After Andrew Cuomo’s State of the State address last week, Streetsblog looked a little closer at the governor’s plan to build the nation’s largest convention center at the Aqueduct racino in Ozone Park, Queens. Counting on a huge convention center near JFK airport to deliver economic development seemed like a dubious proposition, but the other side of the plan — converting the Javits Center site on the West Side of Manhattan into a mixed-use neighborhood — has a lot to recommend it.
The Javits Center, built in the 1980s, controls 18 acres on the far West Side, from 33rd Street to 40th Street. Most of the site is an enormous superblock occupied by the main convention center building. The only cross street that provides access to the waterfront and Hudson River Park is 34th Street. (39th Street, while not part of the main building, is barricaded off to serve the facility’s needs.)
“You look down the street and all you see is a black wall,” said Meta Brunzema, an architect and professor at the Pratt Institute who chairs the planning committee of the Hell’s Kitchen Neighborhood Association. “It’s very difficult for the community to have waterfront access.” Meanwhile, the area around Javits never caught on as a retail environment, said Brunzema, because the convention center is empty 100 days out of the year.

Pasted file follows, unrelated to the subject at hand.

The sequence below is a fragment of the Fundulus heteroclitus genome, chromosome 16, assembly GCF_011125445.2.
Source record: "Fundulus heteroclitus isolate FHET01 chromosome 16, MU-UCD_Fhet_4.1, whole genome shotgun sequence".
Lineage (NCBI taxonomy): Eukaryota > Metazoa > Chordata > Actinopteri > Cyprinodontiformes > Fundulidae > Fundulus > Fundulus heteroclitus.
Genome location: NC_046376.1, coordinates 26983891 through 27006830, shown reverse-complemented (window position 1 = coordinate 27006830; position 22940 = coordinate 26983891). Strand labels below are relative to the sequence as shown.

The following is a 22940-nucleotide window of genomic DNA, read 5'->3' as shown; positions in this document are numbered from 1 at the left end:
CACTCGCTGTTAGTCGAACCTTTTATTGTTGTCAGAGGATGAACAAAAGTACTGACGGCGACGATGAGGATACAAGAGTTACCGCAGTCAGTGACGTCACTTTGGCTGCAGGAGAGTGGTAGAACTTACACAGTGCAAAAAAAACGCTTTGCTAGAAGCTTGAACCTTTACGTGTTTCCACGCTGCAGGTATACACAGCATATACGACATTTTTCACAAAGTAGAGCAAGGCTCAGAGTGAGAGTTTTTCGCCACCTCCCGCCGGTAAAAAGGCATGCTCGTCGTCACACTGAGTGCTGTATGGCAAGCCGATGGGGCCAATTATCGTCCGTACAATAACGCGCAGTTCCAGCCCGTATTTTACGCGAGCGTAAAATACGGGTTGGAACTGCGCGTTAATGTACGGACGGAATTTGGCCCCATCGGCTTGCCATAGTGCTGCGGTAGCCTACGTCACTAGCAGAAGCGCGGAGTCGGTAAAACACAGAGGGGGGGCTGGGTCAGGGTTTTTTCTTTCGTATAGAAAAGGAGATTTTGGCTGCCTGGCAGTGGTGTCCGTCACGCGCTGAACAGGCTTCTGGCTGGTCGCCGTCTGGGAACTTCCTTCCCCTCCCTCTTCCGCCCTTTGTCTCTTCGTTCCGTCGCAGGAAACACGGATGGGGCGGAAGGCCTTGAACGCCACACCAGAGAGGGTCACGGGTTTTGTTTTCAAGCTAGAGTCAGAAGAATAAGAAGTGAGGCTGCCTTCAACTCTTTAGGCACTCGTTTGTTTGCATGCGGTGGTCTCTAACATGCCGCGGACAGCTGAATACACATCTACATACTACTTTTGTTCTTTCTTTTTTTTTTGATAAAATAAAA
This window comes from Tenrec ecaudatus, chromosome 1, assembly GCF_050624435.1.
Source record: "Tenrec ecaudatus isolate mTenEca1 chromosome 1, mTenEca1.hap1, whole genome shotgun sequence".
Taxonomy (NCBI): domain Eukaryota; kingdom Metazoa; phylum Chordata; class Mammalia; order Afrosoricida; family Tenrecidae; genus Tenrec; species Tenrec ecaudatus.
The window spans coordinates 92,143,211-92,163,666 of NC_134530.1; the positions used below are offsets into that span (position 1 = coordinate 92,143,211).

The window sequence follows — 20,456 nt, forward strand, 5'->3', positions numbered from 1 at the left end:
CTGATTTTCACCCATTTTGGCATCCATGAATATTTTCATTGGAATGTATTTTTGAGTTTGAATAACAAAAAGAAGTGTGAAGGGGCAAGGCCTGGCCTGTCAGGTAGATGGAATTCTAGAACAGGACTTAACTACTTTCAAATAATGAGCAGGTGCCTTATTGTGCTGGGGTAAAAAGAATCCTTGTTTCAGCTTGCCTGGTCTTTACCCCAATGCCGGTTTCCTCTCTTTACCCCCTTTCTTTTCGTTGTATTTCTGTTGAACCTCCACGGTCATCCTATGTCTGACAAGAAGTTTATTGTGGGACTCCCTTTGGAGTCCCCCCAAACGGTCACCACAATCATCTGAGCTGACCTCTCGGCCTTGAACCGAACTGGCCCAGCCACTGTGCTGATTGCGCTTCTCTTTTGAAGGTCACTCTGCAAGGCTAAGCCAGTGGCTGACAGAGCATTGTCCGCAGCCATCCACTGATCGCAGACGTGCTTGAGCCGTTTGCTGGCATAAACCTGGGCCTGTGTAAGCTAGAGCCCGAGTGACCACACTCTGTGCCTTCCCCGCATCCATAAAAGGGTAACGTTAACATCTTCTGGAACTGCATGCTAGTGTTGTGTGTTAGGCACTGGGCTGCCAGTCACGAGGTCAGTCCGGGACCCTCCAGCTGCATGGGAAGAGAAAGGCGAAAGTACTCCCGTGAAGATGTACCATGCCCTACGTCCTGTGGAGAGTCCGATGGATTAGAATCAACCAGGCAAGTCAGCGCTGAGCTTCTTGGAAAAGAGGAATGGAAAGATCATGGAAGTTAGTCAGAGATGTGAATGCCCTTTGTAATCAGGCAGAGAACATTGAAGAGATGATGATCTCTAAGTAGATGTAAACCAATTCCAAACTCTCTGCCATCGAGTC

Cuomo’s plan to redevelop the Javits site using “the Battery Park City model” — presumably by offering long-term leases piece-by-piece to different developers, working from a set of planning guidelines — could create a cohesive district on the western edge of the neighborhood and finally reconnect city streets to the waterfront. “It’s really important that the Javits site be an extension of urban fabric, with a critical mass of residences, commercial uses, cultural facilities, and parks,” said Brunzema, noting that Hell’s Kitchen is also divided by bulky, traffic-choked approaches to the Lincoln Tunnel. “The neighborhood is completely fragmented.”
The Javits site sits next to the larger Hudson Yards special district, which the city rezoned in 2005 and will eventually be served by the extension of the 7 train to 34th Street and Eleventh Avenue. One important detail to keep an eye on is that the hard cap on parking spaces in the Hudson Yards district does not apply to the Javits Center site.
Selling the Javits site would also provide a windfall for the state. Speaking to the New York Times last week, Regional Plan Association President Bob Yaro pegged the value of the site at $4 billion. Proceeds from the sale or lease of land could be funneled into the MTA capital program, the construction of a 7 train station at 41st Street and 10th Avenue, or the development of Moynihan Station — the long-envisioned project to renovate Penn Station and build a new train hall inside the Farley Post Office building.
One project Brunzema would like to see funded is the construction of a garage to house the increasing number of commuter buses that park curbside and idle on West Side streets near the Port Authority Bus Terminal, which can’t handle any more buses.
The bus facility is part of a plan for the Javits site that HKNA put forward in 2007, which proposes to reintroduce the street grid and add a mix of uses to where the convention center now stands. Brunzema said HKNA is in touch with State Senator Tom Duane and Assembly Member Richard Gottfried about what’s next for the site.